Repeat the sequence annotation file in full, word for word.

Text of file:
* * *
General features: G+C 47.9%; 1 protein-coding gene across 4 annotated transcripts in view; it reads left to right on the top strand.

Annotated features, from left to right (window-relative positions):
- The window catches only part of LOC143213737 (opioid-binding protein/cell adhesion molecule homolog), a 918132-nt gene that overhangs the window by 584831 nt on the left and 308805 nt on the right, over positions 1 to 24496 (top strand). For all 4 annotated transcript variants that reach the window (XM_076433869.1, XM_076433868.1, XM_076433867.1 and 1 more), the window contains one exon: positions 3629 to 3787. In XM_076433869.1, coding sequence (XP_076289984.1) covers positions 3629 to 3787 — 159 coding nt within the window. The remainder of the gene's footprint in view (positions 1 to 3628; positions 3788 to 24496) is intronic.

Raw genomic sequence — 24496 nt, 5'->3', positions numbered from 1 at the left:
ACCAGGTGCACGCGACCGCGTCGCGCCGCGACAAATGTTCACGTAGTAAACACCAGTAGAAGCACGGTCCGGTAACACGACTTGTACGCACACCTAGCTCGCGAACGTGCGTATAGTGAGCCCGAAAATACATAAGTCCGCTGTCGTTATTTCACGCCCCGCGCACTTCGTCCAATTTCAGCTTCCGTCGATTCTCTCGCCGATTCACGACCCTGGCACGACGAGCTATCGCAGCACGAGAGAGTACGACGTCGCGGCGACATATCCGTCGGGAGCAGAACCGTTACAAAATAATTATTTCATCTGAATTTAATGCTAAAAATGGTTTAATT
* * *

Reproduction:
General features: G+C 47.9%; 1 protein-coding gene across 4 annotated transcripts in view; it reads left to right on the top strand.

Annotated features, from left to right (window-relative positions):
- The window catches only part of LOC143213737 (opioid-binding protein/cell adhesion molecule homolog), a 918132-nt gene that overhangs the window by 584831 nt on the left and 308805 nt on the right, over positions 1 to 24496 (top strand). For all 4 annotated transcript variants that reach the window (XM_076433869.1, XM_076433868.1, XM_076433867.1 and 1 more), the window contains one exon: positions 3629 to 3787. In XM_076433869.1, coding sequence (XP_076289984.1) covers positions 3629 to 3787 — 159 coding nt within the window. The remainder of the gene's footprint in view (positions 1 to 3628; positions 3788 to 24496) is intronic.

Raw genomic sequence — 24496 nt, 5'->3', positions numbered from 1 at the left:
ACCAGGTGCACGCGACCGCGTCGCGCCGCGACAAATGTTCACGTAGTAAACACCAGTAGAAGCACGGTCCGGTAACACGACTTGTACGCACACCTAGCTCGCGAACGTGCGTATAGTGAGCCCGAAAATACATAAGTCCGCTGTCGTTATTTCACGCCCCGCGCACTTCGTCCAATTTCAGCTTCCGTCGATTCTCTCGCCGATTCACGACCCTGGCACGACGAGCTATCGCAGCACGAGAGAGTACGACGTCGCGGCGACATATCCGTCGGGAGCAGAACCGTTACAAAATAATTATTTCATCTGAATTTAATGCTAAAAATGGTTTAATT